Jump to ContentJump to Main Navigation
Show Summary Details
More options …

Paladyn, Journal of Behavioral Robotics

Editor-in-Chief: Schöner, Gregor


Covered by SCOPUS


CiteScore 2018: 2.17

SCImago Journal Rank (SJR) 2018: 0.336
Source Normalized Impact per Paper (SNIP) 2018: 1.707

ICV 2017: 99.90

Open Access
Online
ISSN
2081-4836
See all formats and pricing
More options …

A receptionist robot for Brazilian people: study on interaction involving illiterates

Gabriele Trovato
  • Corresponding author
  • Faculty of Science and Engineering, Waseda University, #41-304, 17 Kikui-cho, Shinjuku-ku, Tokyo 162-0044, Japan
  • Email
  • Other articles by this author:
  • De Gruyter OnlineGoogle Scholar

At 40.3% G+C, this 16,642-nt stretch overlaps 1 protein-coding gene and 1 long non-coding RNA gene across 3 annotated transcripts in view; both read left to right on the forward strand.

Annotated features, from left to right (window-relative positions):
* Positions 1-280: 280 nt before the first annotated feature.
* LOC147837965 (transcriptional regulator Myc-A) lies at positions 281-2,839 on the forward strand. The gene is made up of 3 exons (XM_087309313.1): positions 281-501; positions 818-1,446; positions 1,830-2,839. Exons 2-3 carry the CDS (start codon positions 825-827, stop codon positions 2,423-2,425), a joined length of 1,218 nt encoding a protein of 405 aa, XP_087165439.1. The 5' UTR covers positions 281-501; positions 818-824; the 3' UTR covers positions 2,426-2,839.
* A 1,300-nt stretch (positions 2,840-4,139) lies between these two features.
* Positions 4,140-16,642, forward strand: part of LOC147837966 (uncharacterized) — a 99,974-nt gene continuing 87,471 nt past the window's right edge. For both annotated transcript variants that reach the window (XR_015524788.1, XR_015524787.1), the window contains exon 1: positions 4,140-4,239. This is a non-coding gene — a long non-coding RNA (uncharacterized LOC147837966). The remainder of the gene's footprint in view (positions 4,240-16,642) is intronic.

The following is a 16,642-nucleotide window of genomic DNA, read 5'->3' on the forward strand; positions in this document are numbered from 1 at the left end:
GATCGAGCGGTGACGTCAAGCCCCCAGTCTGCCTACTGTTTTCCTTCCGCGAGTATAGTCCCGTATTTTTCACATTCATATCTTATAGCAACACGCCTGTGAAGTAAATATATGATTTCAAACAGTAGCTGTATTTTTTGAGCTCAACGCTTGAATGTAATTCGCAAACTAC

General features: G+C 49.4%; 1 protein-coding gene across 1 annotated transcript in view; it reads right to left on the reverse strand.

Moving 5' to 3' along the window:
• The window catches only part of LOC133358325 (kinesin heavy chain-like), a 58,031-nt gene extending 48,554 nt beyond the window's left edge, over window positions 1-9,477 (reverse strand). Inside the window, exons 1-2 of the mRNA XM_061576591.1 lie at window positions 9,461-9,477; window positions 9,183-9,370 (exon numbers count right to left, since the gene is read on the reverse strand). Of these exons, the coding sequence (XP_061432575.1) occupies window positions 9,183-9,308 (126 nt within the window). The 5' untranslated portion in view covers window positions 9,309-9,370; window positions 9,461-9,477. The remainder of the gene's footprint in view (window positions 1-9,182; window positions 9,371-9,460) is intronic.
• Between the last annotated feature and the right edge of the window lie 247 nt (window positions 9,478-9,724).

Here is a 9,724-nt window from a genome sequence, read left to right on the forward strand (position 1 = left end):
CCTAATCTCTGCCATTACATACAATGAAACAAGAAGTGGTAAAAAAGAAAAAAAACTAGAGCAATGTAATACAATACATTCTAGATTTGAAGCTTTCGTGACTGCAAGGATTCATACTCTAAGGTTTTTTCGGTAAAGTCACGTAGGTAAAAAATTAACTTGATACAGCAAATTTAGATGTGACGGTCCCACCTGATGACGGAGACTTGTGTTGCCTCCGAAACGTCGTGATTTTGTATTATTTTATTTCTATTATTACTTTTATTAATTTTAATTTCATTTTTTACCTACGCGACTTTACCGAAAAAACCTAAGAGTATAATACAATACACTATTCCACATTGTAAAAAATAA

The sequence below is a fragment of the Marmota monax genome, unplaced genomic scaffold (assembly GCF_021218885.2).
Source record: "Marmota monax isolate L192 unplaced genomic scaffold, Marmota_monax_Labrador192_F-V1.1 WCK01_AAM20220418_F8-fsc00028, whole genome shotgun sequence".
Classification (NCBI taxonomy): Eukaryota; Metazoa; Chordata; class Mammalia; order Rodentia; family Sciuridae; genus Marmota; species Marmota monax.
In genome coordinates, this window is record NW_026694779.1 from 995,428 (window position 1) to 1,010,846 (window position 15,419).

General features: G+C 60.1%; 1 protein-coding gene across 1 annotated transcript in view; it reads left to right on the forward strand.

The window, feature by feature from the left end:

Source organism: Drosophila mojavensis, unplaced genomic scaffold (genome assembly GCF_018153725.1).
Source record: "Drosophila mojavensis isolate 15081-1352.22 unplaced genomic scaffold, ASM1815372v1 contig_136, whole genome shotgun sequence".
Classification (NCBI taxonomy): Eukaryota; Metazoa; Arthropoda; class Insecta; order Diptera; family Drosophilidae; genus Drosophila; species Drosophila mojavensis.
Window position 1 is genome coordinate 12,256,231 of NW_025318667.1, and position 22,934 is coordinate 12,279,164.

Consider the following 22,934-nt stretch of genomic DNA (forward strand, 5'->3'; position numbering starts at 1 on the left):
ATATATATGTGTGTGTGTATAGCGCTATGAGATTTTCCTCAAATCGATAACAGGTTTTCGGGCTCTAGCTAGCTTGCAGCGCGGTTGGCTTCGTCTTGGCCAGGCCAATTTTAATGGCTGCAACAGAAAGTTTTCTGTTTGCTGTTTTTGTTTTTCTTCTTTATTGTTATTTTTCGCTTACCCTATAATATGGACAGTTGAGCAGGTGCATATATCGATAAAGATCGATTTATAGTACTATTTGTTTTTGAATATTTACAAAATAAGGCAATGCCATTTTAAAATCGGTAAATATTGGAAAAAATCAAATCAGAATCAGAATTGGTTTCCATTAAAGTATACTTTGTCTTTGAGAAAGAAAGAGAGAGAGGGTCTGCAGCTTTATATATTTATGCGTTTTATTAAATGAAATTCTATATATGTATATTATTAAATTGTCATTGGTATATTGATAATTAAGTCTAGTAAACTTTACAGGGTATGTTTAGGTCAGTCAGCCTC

/ Josue G. Ramos
  • Center for Information Techonology Renato Archer - CTI Rodovia D. Pedro I (SP - 65), Campinas, 13069-901, Săo Paulo, Brazil
  • Other articles by this author:
  • De Gruyter OnlineGoogle Scholar
/ Helio Azevedo
  • Center for Information Techonology Renato Archer - CTI Rodovia D. Pedro I (SP - 65), Campinas, 13069-901, Săo Paulo, Brazil
  • Other articles by this author:
  • De Gruyter OnlineGoogle Scholar
/ Artemis Moroni
  • Center for Information Techonology Renato Archer - CTI Rodovia D. Pedro I (SP - 65), Campinas, 13069-901, Săo Paulo, Brazil
  • Other articles by this author:
  • De Gruyter OnlineGoogle Scholar
/ Silvia Magossi
  • Center for Information Techonology Renato Archer - CTI Rodovia D. Pedro I (SP - 65), Campinas, 13069-901, Săo Paulo, Brazil
  • Other articles by this author:
  • De Gruyter OnlineGoogle Scholar
/ Reid Simmons
  • Robotics Institute, School of Computer Science, Carnegie Mellon University, 5000 Forbes Avenue, Pittsburgh, PA 15213, United States of America
  • Other articles by this author:
  • De Gruyter OnlineGoogle Scholar
/ Hiroyuki Ishii / Atsuo Takanishi